Financial activities have been central to the survival and prosperity of human societies. In modern days, we humans are carrying out financial activities on a daily basis, from setting up retirement funds to purchasing a cup of coffee from the local store. Every financial decision we made is in some way contributing to the invisible hand that propels the market forward.
The studying of financial behavior has been a long and hard battle. Starting from the realization that participants in economic activities are human and thus not fully rational, researchers from many fields have tried to shed lights on the financial behavior of individuals, ranging from psychology, neuroscience and behavioral economics. However, for many years, due to the sensitive nature of financial information,
and the resulting lack of large-scale data, the studies of financial behavior are typically in the forms of small-scale lab experiments, an environment that is quite different from real-world economic settings.
Fortunately, with the digital age, financial activities are increasingly moving online, exemplified by the proliferation of e-commerce and digital wallets. Research opportunities arise from the accompanying emergence of large-scale datasets about users' online financial activities in the wild.
Yet challenges still remain as to how to effectively utilize such datasets to truly understand the financial behaviors. The first challenge is the scale of data. With millions or even billions of users involved, it is important to find the appropriate methodology to make sense of such large-scale data. Second, the depth of understanding. Observational studies are limited by what is observable while a full understanding requires one to touch upon the hidden drivers behind the behavior. The third challenge is in how to transform the understanding into actionable knowledge.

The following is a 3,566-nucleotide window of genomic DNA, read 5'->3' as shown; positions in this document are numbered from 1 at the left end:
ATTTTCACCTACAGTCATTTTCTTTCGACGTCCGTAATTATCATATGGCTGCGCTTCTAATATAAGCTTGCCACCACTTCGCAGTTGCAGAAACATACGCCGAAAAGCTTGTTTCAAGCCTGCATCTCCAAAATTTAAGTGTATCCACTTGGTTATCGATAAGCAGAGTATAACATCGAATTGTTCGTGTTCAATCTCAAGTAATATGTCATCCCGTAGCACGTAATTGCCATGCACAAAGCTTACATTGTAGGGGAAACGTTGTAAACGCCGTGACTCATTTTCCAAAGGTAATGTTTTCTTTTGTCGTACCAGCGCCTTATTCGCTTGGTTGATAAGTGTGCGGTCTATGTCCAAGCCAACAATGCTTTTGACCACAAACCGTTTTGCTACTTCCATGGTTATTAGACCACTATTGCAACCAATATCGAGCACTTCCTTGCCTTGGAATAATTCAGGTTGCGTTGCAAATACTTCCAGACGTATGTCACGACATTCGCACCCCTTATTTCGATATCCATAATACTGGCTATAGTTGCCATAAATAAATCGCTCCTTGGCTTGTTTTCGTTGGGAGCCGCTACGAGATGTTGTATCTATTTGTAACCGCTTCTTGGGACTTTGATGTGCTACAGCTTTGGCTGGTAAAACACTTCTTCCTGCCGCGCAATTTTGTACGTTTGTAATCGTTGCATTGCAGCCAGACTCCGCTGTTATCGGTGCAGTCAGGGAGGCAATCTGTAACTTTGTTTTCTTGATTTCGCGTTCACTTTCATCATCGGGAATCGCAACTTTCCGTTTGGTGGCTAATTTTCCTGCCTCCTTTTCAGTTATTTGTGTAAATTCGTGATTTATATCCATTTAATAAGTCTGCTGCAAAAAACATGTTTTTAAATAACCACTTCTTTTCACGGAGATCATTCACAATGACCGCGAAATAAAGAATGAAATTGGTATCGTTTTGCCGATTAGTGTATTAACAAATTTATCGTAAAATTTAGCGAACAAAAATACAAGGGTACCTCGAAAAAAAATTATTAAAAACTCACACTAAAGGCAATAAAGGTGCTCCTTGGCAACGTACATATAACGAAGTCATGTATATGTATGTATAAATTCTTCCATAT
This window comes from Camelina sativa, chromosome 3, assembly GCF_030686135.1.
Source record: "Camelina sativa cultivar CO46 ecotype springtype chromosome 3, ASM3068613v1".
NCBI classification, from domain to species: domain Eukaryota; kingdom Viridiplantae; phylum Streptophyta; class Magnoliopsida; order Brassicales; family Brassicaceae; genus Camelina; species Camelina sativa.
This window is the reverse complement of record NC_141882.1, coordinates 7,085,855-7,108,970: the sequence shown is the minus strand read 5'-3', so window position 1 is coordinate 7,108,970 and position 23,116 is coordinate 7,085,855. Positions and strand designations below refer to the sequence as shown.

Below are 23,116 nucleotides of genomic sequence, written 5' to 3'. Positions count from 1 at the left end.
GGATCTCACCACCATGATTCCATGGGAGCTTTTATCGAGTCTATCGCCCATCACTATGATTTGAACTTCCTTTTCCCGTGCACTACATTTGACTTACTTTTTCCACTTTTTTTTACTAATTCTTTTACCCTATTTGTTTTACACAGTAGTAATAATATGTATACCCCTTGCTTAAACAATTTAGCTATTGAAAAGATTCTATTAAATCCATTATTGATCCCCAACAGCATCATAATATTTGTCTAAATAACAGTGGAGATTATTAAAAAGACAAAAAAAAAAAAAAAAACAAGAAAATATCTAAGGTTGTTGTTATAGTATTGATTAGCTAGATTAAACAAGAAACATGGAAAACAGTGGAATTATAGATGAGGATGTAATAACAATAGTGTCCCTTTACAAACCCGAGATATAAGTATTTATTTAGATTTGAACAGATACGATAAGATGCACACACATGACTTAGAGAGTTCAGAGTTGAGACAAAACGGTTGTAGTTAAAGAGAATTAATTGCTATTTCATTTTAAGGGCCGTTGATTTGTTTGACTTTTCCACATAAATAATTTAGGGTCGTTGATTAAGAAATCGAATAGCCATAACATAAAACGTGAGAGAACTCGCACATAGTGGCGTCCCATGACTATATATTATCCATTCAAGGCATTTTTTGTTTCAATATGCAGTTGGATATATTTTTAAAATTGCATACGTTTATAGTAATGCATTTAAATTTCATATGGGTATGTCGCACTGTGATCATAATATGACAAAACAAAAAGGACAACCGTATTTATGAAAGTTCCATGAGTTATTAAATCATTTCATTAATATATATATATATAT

In this thesis, we tackle the challenges one by one, measuring and understanding users online financial behavior and finally using our understanding in making financial decisions. We begin with a serious of measurement studies that explore the different dimensions
in online financial behavior, going from collaborative and friendly social payments to the competitive auction biddings. We show that the relationship between users plays a key role in forming their behavioral patterns and that financial behaviors are highly distinct even within the same system, potentially driven by different sets of motivations.
Next, we deepen our understanding by exploring the underlying motivations behind user behaviors. Leveraging existing works in social science and behavioral economics, we develop hypotheses regarding users financial behavior and verify our hypotheses using surveys, interviews as well as empirical measurement.
We uncover various aspects that shape financial behaviors such as the cultural differences in user behaviors during the adoption of
digital wallets and how auction mechanisms affect users reactions to competitions.
Finally, we explore how to use our models to guide financial decisions. By building a faithful model of bid-by-bid behavior during penny auctions, we have essentially built a testing platform to experiments with both prediction-based and learning-based decision strategies.
Using such models, we are able to identify a prisoners' dilemma embedded in the penny auction environment when multiple bidders adopt the same strategy.
In summary, this thesis presents how a combination of data-driven approach and behavioral theories can help understand and guide financial behaviors. We have developed methods to identify diverse sets of behavioral patterns in financial systems, introduced ways incorporate existing theories into the study of online financial behavior, and show how developed models can help navigate the vast decision space in the financial systems.